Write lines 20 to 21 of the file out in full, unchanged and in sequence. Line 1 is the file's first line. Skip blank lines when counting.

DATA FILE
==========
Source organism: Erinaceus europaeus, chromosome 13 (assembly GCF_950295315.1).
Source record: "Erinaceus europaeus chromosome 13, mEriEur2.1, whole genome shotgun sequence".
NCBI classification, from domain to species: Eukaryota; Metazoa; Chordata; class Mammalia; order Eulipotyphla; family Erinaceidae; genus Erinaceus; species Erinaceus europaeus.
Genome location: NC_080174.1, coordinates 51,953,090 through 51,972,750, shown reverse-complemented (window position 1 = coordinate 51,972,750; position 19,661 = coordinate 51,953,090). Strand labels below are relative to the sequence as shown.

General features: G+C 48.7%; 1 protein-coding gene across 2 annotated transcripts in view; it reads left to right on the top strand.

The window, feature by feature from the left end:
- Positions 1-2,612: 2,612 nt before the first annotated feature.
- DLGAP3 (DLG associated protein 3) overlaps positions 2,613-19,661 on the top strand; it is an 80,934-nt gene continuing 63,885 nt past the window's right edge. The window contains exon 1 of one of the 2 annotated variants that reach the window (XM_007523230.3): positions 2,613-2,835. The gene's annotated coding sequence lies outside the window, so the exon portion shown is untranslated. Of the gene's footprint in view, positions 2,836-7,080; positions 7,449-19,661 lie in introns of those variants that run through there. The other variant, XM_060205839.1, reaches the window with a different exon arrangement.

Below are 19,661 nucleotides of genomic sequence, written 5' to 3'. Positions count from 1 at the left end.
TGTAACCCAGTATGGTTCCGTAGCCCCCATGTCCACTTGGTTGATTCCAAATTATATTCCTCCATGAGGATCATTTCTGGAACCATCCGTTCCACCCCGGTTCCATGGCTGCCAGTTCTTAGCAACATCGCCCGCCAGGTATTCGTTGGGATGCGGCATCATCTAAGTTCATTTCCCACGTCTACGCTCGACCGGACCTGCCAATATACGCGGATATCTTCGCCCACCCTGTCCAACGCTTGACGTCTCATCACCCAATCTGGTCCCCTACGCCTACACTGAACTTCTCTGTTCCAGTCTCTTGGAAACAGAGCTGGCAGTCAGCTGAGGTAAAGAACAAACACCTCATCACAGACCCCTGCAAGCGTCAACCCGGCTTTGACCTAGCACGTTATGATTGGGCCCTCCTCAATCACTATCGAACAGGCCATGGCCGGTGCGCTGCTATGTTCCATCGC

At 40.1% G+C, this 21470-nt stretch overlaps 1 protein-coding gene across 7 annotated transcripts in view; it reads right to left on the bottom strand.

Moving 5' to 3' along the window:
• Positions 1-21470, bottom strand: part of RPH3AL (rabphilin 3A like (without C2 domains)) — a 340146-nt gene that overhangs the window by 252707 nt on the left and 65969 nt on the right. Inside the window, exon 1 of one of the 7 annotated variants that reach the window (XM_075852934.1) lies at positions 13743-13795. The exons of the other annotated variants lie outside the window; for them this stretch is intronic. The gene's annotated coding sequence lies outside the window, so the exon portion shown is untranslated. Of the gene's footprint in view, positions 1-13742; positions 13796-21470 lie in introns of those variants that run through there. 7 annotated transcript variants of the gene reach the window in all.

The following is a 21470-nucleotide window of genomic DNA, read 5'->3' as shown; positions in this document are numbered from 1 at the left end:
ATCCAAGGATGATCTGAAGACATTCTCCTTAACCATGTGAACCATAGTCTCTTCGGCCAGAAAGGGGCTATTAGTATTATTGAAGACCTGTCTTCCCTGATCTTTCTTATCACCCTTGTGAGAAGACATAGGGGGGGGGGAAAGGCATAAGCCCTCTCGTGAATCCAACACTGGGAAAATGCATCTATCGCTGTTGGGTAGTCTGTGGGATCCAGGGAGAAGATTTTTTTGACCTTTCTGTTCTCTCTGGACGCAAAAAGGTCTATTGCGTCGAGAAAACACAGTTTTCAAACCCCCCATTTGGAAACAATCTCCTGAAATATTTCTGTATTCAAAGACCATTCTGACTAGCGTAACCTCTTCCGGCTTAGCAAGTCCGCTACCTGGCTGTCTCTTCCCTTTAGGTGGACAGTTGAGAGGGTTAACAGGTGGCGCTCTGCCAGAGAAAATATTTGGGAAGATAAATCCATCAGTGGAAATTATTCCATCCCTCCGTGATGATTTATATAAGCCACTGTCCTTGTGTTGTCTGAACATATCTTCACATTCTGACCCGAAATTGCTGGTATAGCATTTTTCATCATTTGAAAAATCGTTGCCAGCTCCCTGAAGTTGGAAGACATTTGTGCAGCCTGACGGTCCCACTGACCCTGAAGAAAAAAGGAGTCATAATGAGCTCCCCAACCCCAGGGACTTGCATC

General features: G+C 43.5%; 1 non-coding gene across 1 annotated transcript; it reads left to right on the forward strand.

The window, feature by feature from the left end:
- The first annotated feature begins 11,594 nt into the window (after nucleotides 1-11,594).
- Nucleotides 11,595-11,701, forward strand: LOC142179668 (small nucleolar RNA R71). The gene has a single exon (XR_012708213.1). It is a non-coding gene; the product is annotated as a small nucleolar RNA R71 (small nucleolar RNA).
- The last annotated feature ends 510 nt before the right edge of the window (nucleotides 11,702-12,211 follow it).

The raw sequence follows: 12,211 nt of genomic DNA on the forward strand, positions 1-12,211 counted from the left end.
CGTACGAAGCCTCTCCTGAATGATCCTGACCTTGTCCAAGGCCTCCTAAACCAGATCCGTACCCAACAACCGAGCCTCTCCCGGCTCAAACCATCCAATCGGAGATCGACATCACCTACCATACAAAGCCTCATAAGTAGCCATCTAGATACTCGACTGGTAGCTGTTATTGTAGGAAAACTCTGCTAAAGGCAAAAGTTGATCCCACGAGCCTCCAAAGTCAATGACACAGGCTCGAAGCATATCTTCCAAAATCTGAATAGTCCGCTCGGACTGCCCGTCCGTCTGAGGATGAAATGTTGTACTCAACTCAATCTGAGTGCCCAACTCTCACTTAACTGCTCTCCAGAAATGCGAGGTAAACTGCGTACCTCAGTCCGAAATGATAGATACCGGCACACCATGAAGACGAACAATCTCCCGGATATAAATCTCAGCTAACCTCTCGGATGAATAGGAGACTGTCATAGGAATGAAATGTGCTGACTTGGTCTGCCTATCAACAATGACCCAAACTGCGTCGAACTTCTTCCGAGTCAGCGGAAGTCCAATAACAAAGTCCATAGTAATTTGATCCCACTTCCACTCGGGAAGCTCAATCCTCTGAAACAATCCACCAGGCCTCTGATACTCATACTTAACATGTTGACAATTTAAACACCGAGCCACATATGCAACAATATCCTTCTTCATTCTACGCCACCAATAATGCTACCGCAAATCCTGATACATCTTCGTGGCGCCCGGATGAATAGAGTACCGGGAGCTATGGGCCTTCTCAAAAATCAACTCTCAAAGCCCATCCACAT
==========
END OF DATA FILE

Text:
- The last annotated feature ends 510 nt before the right edge of the window (nucleotides 11,702-12,211 follow it).

The raw sequence follows: 12,211 nt of genomic DNA on the forward strand, positions 1-12,211 counted from the left end.